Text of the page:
IAEA demands Iran return to EU nuclear accord
11 August 2005, VIENNA - The International Atomic Energy Agency (IAEA) demanded Thursday that Iran should return to adhering to its accord with the European Union (E.U.) on suspending its nuclear programme.
11 August 2005
VIENNA - The International Atomic Energy Agency (IAEA) demanded Thursday that Iran should return to adhering to its accord with the European Union (E.U.) on suspending its nuclear programme.
The demand came in a resolution unanimously passed at a crisis session of the IAEA board of governors and comes a few days after Iran, in rejecting the E.U. proposals on the nuclear issue, began to re-start operations at its Isfahan nuclear power plant.
The 35-member board expressed its "serious concern" about Iran resuming uranium enrichment operations at Isfahan.
The resolution was an apparent compromise which reflected the pressure exerted by Non-Aligned nations to note that Iran's previous agreement with the E.U. on suspending its nuclear program had been "voluntary".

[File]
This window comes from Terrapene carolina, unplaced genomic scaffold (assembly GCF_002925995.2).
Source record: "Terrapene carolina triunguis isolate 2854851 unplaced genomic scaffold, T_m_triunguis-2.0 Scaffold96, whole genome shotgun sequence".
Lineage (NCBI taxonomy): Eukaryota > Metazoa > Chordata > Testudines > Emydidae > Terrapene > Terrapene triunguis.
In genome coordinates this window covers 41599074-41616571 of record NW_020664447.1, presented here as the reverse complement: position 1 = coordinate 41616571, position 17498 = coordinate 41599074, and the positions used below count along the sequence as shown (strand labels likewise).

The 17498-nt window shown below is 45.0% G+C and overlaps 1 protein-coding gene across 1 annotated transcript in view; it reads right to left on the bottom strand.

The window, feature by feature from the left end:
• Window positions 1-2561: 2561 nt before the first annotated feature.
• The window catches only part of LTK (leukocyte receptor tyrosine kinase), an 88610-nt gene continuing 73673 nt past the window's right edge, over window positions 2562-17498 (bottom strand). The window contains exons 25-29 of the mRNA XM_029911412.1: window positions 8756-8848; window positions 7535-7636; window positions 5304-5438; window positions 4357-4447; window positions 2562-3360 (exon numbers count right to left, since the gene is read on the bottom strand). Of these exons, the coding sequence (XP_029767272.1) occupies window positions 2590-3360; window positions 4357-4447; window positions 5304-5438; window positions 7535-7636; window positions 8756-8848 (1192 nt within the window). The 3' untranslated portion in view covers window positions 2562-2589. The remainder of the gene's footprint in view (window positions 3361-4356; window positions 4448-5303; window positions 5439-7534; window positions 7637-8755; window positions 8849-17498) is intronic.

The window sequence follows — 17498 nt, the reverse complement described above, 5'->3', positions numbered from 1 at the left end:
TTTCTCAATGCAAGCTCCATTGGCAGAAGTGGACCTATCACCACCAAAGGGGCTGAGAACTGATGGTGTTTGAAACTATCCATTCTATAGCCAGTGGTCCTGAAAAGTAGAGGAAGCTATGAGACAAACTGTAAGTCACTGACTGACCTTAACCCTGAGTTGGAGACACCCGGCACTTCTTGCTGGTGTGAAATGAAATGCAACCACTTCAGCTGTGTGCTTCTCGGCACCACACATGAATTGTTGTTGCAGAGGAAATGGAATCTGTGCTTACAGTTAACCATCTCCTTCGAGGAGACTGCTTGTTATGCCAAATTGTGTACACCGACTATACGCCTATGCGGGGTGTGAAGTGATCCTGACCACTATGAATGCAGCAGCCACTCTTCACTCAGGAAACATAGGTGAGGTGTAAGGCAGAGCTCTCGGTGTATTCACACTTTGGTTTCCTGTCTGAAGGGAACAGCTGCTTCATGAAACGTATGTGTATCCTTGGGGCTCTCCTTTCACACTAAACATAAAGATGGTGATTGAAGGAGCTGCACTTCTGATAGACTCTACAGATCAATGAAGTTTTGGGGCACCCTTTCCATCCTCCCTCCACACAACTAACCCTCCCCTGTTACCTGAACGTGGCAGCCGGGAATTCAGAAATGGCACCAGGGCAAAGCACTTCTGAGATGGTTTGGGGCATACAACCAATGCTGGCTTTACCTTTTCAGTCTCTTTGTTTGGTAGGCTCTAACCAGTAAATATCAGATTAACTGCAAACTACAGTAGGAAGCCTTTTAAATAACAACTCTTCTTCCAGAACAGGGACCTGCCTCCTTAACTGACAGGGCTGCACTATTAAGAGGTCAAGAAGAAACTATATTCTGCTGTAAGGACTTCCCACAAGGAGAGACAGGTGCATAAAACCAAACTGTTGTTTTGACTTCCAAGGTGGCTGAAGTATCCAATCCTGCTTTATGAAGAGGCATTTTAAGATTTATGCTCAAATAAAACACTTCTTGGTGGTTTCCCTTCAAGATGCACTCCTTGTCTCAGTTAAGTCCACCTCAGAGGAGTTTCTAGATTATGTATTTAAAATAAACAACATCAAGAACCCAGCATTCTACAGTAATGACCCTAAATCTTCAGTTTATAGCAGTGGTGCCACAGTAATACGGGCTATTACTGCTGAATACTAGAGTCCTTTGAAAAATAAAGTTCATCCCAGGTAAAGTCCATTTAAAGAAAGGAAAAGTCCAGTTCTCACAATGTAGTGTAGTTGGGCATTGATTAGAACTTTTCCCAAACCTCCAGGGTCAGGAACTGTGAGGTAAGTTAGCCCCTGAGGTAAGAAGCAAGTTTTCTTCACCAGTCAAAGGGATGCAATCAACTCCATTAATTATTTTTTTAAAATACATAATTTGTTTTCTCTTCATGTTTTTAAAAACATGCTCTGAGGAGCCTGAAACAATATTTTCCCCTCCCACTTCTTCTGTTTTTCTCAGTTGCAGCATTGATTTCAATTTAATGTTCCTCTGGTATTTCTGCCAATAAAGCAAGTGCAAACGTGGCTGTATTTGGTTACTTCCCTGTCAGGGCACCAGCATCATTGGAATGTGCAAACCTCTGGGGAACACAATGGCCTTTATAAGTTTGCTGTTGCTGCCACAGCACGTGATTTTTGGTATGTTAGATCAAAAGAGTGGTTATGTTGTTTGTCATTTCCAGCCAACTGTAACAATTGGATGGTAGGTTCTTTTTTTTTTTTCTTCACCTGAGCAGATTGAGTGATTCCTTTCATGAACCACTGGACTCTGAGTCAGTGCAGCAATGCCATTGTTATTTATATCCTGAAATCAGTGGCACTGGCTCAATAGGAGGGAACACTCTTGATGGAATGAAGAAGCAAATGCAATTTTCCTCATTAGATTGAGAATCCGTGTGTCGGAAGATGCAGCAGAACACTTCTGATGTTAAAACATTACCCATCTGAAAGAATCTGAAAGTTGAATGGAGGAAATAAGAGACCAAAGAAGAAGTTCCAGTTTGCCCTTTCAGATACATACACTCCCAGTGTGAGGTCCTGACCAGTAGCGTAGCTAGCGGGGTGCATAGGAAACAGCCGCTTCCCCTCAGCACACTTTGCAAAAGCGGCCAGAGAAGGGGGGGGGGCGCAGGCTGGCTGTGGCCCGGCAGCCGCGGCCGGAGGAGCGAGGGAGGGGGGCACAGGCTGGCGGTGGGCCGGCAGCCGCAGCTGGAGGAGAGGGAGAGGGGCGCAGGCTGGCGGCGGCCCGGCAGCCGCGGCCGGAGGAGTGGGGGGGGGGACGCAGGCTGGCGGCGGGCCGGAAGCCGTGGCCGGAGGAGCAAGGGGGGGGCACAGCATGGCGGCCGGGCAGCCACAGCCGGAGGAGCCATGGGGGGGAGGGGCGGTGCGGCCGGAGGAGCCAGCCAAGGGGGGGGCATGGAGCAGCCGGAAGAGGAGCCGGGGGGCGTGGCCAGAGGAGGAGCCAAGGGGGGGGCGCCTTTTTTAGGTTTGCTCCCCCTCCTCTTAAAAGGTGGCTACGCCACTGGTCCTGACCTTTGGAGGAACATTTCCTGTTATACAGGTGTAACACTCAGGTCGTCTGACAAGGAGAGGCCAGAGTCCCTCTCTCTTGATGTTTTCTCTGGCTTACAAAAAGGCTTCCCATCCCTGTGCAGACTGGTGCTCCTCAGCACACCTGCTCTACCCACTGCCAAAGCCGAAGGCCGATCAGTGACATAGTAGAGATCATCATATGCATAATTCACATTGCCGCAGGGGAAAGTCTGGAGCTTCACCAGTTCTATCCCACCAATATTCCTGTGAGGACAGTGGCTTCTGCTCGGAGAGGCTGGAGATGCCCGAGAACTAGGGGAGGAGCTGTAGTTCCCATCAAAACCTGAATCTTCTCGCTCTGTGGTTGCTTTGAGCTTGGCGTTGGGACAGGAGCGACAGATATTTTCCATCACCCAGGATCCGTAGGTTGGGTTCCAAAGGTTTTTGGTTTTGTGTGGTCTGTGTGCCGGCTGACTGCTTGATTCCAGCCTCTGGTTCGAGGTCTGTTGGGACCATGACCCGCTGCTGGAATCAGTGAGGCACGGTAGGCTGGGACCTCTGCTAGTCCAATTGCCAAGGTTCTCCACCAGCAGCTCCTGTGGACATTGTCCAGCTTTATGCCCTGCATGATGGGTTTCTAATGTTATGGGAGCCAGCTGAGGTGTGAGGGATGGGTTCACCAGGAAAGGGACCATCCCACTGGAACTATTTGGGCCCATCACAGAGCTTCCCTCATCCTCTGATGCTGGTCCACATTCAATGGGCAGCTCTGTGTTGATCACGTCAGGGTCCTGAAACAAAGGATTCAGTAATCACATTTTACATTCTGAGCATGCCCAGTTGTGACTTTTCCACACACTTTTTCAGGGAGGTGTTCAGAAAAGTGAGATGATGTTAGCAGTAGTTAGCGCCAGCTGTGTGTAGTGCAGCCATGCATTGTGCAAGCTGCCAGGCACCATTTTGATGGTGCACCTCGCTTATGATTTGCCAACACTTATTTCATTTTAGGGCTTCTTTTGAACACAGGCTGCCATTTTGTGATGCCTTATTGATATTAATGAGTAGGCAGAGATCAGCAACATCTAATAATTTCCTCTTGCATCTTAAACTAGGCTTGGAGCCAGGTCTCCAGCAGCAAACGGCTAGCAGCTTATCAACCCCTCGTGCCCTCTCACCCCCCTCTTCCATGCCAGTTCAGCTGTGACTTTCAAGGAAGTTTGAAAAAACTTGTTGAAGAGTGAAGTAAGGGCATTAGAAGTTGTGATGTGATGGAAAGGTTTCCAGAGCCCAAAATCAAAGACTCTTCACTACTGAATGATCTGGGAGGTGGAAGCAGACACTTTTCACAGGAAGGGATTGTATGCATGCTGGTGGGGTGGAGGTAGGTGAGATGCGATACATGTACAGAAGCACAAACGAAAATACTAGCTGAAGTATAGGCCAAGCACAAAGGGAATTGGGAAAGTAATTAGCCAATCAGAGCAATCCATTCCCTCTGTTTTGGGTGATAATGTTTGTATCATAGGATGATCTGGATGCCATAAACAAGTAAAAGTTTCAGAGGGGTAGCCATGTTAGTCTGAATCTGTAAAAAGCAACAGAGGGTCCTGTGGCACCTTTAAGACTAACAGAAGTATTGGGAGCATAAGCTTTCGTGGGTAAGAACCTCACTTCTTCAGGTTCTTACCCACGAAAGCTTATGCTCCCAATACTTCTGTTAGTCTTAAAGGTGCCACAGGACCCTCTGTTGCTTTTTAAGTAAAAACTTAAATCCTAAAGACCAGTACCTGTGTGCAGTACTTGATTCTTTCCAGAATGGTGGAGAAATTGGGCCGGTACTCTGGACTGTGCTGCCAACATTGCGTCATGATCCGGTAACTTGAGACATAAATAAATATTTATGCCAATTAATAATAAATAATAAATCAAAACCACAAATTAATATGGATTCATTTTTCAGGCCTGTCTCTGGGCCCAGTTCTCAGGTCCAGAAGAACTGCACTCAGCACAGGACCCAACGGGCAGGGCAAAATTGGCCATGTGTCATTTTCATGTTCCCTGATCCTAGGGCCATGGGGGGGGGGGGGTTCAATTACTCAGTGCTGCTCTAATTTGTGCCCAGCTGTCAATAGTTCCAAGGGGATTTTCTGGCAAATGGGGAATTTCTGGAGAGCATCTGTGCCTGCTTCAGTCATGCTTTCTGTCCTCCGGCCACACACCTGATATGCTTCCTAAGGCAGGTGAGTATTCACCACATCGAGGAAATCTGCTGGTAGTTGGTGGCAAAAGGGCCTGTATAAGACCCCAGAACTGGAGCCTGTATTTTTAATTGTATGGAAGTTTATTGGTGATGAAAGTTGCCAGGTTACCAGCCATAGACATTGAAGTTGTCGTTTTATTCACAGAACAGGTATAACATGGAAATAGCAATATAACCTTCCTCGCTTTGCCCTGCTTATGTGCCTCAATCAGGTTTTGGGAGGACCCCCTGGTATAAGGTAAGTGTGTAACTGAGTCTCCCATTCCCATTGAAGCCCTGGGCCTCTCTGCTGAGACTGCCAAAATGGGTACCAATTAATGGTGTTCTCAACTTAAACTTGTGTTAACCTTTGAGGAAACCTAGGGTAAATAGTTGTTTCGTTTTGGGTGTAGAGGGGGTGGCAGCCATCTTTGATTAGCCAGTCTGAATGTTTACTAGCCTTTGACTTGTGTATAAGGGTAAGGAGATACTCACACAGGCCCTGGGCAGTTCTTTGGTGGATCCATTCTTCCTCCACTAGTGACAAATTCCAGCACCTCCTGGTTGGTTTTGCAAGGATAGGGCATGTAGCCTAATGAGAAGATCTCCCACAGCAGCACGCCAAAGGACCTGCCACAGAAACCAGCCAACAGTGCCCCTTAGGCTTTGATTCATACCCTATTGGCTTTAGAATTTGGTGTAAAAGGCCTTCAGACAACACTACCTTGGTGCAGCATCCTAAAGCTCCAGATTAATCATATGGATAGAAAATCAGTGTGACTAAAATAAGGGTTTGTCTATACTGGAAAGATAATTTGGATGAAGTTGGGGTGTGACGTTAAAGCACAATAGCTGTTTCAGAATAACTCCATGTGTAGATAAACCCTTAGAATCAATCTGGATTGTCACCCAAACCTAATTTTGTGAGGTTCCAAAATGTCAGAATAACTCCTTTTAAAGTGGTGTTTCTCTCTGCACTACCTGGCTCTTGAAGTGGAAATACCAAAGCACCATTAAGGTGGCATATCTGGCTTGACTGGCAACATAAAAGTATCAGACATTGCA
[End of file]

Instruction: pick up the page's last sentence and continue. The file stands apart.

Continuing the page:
Also, the resolution affirmed the right of all members of the Nuclear Non-Proliferation Treaty (NPT) to develop atomic energy for peaceful purposes.
The resolution also called on IAEA general director Mohammed Elbaradei to draft a "comprehensive" report concerning Iran's nuclear policy.
The call by the IAEA board came a day after Iran resumed full operations at its controversial nuclear facility at Isfahan.
A draft by European delegations called on Iran to refrain from all nuclear activities, but did not mention the option of taking the issue to the United Nations Security Council, which has the power to impose sanctions.
On Wednesday, Iran fully resumed uranium conversion - a first stage to enrichment - after breaking the IAEA seals at its plant at Isfahan. The IAEA has monitoring cameras at the site.
Above all the United States accuses Iran of a secret nuclear weapons program. But Tehran said on Wednesday its step was allowed under international treaties, and consistent with its effort to develop nuclear power for peaceful purposes.
In New York Wednesday evening, U.N. Secretary General Kofi Annan said that Iran and the E.U. negotiating troika of France, Britain and Germany appeared willing to continue talks despite the crisis.
"I have indications from both sides that they are prepared to continue the search for a solution," Annan said.
Subject: German news